So what does this mean? Well, Republicans have had a much tougher task if their goal was appointing conservative justices to the court when they have had the opportunity to appoint in the last 50 years. Despite having substantially more opportunties than Democrats to make *nominations* to the Court, they have had very few instances where the political enviornment was conducive to a conservative appointment. The few opportunities that Democratic presidents have had came when the institutional enviornment was *most primed* for a liberal ascension to the court. But that doesn't mean that Republicans haven't tried. Many forget that Republican presidents were the only ones to have nominees *rejected* by the Senate in the last 50 years, excepting only LBJ's aborted Fortas nomination to Chief Justice. Nixon has both Haynsworth and Carswell rejected before Blackmun won his confirmation vote. Reagan had both Bork and Douglas Ginsburg rejected before Anthony Kennedy won his confirmation vote. Indeed, it is quite easy to understand why Republicans were looking for a 'stealth' candidate in 1990 when they stumbled upon Souter. Faced with a liberal Senate that had already established a precedent for rejecting multiple presidential nominees to the Supreme Court, Republicans began to look for nominees that they hoped would be conservative jurists but wouldn't be so overtly conservative *in public* that they would spur a confirmation battle they were doomed to lose. They lost their roll with Souter...but won big with Clarence Thomas, who also was short on a paper trail at the time.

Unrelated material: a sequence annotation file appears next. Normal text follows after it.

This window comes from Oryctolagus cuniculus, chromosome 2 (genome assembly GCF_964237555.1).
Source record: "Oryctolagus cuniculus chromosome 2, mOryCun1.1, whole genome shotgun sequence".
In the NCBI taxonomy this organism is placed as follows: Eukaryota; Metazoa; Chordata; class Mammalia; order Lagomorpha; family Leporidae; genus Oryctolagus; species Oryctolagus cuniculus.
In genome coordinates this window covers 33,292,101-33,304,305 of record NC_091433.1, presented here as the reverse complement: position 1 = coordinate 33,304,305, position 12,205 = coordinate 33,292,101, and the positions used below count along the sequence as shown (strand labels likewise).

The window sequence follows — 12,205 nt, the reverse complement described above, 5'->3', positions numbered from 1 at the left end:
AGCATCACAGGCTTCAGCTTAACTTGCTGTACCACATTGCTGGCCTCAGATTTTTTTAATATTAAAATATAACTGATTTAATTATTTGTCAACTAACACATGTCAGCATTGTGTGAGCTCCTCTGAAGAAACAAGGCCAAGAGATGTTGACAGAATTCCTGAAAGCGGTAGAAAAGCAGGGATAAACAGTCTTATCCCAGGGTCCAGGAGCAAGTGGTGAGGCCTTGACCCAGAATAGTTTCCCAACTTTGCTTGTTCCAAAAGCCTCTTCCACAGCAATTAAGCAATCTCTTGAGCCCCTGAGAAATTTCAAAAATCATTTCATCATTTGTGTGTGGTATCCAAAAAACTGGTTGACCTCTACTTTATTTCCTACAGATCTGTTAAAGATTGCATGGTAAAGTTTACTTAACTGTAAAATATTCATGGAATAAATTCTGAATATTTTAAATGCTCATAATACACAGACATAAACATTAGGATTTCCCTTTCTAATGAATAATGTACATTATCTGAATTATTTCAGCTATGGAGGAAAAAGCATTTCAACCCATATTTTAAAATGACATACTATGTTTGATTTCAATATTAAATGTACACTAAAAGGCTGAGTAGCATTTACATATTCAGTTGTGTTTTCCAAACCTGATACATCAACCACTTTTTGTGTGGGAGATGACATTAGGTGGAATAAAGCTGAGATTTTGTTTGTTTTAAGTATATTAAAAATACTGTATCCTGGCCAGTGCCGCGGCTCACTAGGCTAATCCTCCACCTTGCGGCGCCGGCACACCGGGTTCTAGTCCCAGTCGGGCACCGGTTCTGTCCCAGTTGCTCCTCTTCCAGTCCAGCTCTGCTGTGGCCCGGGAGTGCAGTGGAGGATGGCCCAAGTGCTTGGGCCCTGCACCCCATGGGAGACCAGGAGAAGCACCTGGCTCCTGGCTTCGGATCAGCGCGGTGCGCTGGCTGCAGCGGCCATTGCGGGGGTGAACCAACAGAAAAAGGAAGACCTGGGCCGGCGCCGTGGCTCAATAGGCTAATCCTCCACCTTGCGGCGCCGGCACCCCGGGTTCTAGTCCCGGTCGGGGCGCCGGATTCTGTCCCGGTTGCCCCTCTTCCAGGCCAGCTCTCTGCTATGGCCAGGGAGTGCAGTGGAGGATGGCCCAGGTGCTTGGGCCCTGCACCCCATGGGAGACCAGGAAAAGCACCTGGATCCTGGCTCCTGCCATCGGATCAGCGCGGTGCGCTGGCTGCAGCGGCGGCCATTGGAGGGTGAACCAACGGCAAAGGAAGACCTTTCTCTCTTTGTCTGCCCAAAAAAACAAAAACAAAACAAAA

What does this mean for the Roberts nomination? Well, the instiutional barriers to a conservative nominee to the Court simply do not exist at the chamber median. It is hardly surprising that Democrats have put forward a strategy of using the filibuster against judicial nominees, as that is their only recourse in preventing (or at least attempting to prevent) conservative appointments to the courts. The institutional enviornment for conservatives on the bench finds an interesting parallel to that liberal jurists enjoyed in the 1960's. The fact remains that, as long as Republicans are willing to counter a filibuster of a SC nominee with the nuclear option, the chamber median still controls the vote on a SC justice. And that chamber median is currently a Republican--which should make the appointment of reliable conservatives to the bench much easier than has ever been the case in the previous 50 years. In effect, Republicans no longer need a 'stealth' candidate for the Court. They should be able to win a conservative outright. This bodes well for conservatives and their hopes for conservative appointments from the Bush administration given the current status of the Senate median. While in the past moderates that might lean conservative were the best any Republican president could hope for, that should not and is not the case today. If you're confident that the Bush administration understand this, then you can be fairly confident that Roberts is a conservative.